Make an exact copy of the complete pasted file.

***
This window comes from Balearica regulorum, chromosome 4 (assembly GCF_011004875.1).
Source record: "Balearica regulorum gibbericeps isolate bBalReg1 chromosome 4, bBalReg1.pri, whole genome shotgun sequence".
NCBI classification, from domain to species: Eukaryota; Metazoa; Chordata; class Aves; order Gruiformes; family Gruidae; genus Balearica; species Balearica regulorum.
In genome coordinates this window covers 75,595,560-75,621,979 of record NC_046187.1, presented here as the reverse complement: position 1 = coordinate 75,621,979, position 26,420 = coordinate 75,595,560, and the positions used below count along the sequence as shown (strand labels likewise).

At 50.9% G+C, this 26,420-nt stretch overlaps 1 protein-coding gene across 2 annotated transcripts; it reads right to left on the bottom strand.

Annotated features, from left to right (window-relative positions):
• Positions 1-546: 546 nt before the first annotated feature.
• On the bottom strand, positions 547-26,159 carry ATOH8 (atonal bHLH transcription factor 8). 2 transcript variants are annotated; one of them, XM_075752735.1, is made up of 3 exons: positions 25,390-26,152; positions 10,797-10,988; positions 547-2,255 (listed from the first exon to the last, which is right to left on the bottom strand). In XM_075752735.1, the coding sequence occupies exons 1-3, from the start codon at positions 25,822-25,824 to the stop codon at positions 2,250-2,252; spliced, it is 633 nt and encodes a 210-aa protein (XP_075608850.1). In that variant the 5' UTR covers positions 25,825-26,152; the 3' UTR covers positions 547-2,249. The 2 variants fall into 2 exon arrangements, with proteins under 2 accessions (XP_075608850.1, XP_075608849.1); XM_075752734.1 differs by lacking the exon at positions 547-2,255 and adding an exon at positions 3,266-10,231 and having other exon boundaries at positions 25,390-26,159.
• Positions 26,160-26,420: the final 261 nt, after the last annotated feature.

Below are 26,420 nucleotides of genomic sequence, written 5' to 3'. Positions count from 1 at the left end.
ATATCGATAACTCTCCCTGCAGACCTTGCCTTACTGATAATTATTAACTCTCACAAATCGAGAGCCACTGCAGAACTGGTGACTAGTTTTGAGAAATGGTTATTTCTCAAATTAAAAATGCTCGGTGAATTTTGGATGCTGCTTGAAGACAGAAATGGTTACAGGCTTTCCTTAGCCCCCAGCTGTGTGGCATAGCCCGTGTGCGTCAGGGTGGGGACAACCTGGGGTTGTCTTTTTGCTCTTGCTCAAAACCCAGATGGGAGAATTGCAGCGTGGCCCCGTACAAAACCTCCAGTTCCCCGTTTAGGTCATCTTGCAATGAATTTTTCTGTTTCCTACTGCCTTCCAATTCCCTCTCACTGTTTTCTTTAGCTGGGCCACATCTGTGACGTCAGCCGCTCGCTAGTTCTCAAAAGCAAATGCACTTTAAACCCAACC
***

This window comes from Balearica regulorum, chromosome 4 (assembly GCF_011004875.1).
Source record: "Balearica regulorum gibbericeps isolate bBalReg1 chromosome 4, bBalReg1.pri, whole genome shotgun sequence".
NCBI classification, from domain to species: Eukaryota; Metazoa; Chordata; class Aves; order Gruiformes; family Gruidae; genus Balearica; species Balearica regulorum.
In genome coordinates this window covers 75,595,560-75,621,979 of record NC_046187.1, presented here as the reverse complement: position 1 = coordinate 75,621,979, position 26,420 = coordinate 75,595,560, and the positions used below count along the sequence as shown (strand labels likewise).

At 50.9% G+C, this 26,420-nt stretch overlaps 1 protein-coding gene across 2 annotated transcripts; it reads right to left on the bottom strand.

Annotated features, from left to right (window-relative positions):
• Positions 1-546: 546 nt before the first annotated feature.
• On the bottom strand, positions 547-26,159 carry ATOH8 (atonal bHLH transcription factor 8). 2 transcript variants are annotated; one of them, XM_075752735.1, is made up of 3 exons: positions 25,390-26,152; positions 10,797-10,988; positions 547-2,255 (listed from the first exon to the last, which is right to left on the bottom strand). In XM_075752735.1, the coding sequence occupies exons 1-3, from the start codon at positions 25,822-25,824 to the stop codon at positions 2,250-2,252; spliced, it is 633 nt and encodes a 210-aa protein (XP_075608850.1). In that variant the 5' UTR covers positions 25,825-26,152; the 3' UTR covers positions 547-2,249. The 2 variants fall into 2 exon arrangements, with proteins under 2 accessions (XP_075608850.1, XP_075608849.1); XM_075752734.1 differs by lacking the exon at positions 547-2,255 and adding an exon at positions 3,266-10,231 and having other exon boundaries at positions 25,390-26,159.
• Positions 26,160-26,420: the final 261 nt, after the last annotated feature.

Below are 26,420 nucleotides of genomic sequence, written 5' to 3'. Positions count from 1 at the left end.
ATATCGATAACTCTCCCTGCAGACCTTGCCTTACTGATAATTATTAACTCTCACAAATCGAGAGCCACTGCAGAACTGGTGACTAGTTTTGAGAAATGGTTATTTCTCAAATTAAAAATGCTCGGTGAATTTTGGATGCTGCTTGAAGACAGAAATGGTTACAGGCTTTCCTTAGCCCCCAGCTGTGTGGCATAGCCCGTGTGCGTCAGGGTGGGGACAACCTGGGGTTGTCTTTTTGCTCTTGCTCAAAACCCAGATGGGAGAATTGCAGCGTGGCCCCGTACAAAACCTCCAGTTCCCCGTTTAGGTCATCTTGCAATGAATTTTTCTGTTTCCTACTGCCTTCCAATTCCCTCTCACTGTTTTCTTTAGCTGGGCCACATCTGTGACGTCAGCCGCTCGCTAGTTCTCAAAAGCAAATGCACTTTAAACCCAACC